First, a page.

After the catheter has been implanted by a doctor, patients are able to perform the dialysis treatments independently. They are able to insert the dialysate into the abdomen through the catheter. After a prescribed period of time, the solution and any waste products are drained into a sterile collection bag. This process is done on a continual daily basis. While the procedure is performed independently, patients using the peritoneal dialysis method remain under the supervised care of doctor.
Risks of Peritoneal Dialysis
Dialysis is a necessary procedure for many people who are suffering from kidney failure or kidney-related problems. While it is a beneficial health treatment, the risks of peritoneal dialysis may include:
- Infection in the abdominal cavity or at the site of the catheter insertion
- Weight gain or high blood sugar because the dialysate contains sugar
- Hernia because of abdominal distention
Nephrology is the branch of internal medicine that focuses on care of the kidneys, and diagnosis and treatment of kidney disease and disorders. Many kidney problems are systemic, and require medical evaluation and intervention not only by nephrologists, but by specialists in other fields, such as immunology or rheumatology.
The human body has two kidneys, which are located at the back of the abdomen; each is approximately the size of the human fist. The kidneys act as filters by removing waste from the blood, and producing urine, a fluid that contains the waste. As urine is collected, it passes into the bladder through tubes called “ureters.” When the bladder is full, urine passes through the urethra, and out of the body.
Function of the Kidney
Several times each day, all of the blood in the body passes through the kidneys to be cleared of waste. Kidneys perform the following functions:
- Remove waste products from the blood
- Regulate the balance of fluids in the body
- Regulate the body’s electrolyte balance
Each kidney contains approximately one million microscopic units called “nephrons.” Each nephron functions as a tiny filter, assisting in the removal of waste from the blood. Because of the huge number of nephrons, it is possible for a person to lose as much as 90 percent of kidney function yet remain asymptomatic.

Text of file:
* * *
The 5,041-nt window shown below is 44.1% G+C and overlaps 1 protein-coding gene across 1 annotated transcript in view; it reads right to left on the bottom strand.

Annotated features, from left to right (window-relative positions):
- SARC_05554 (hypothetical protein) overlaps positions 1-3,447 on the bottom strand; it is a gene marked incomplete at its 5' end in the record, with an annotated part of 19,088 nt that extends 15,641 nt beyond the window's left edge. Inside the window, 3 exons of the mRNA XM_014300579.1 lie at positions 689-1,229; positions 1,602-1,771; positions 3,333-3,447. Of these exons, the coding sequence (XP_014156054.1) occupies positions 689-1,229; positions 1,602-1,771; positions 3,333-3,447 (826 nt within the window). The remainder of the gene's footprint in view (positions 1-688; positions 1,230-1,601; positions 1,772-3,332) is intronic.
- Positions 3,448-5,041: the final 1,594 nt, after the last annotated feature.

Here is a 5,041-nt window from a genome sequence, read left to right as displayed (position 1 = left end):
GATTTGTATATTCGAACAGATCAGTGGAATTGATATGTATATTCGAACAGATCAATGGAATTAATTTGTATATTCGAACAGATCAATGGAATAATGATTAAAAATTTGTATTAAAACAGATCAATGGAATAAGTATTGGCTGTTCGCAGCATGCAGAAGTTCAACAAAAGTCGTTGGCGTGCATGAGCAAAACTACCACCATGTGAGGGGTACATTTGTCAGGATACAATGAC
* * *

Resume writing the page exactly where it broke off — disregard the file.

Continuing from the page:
Disorders of the Kidney
There are many disorders, including the following, that affect the kidneys:
- Congenital disorders (such as polycystic kidney disease)
- Infectious diseases (such as pyelonephritis)
- Inflammatory disorders (such as glomerulonephritis, interstitial nephritis)
- Abnormalities (such as kidney stones, renal cysts, nephrogenic diabetes insipidus)
- Kidney cancer
- Diabetic or hypertensive nephropathy
- Imbalance of electrolytes, or acids and bases
- Acute or chronic kidney failure
The most common type of kidney cancer in adults is renal-cell carcinoma; it usually affects men between 50 and 70 years old.
Diagnosis of Kidney Problems
Nephrologists employ many tests in diagnosing kidney disease and dysfunction. After a patient is given a thorough physical examination and provides a detailed medical history, the following tests may be performed: urinalysis, which checks urine for the presence of blood, protein, pus, and cancer cells; 24-hour urine collection, which measures urine output, daily loss of protein and creatinine clearance; blood tests, which establish the concentration of hemoglobin, platelets, and various minerals and secretions in the blood; specialized tests, which check for the presence of infections and autoimmune problems; diagnostic imaging tests, which check for structural abnormalities of the kidneys; and renal biopsies, which detect cancer and other types of disease.
Treatment of Kidney Disorders
Nephrologists treat kidney disorders, depending on their type and severity, in a variety of ways. Treatments for kidney disease include the following:
- Nephrostomy (catheter inserted directly into kidney to drain urine)
- Lithotripsy (shock waves used to shatter kidney stones)
- Nephrectomy (cancerous/severely damaged kidney is surgically removed)
- Hemodialysis (dialysis machine filters blood when kidneys fail)
- Peritoneal dialysis (fluid is siphoned into abdomen, and then drained, to filter blood)
A kidney transplant is necessary when kidneys are unable to function. Kidney-transplant donors may or may not be related to the transplant recipient.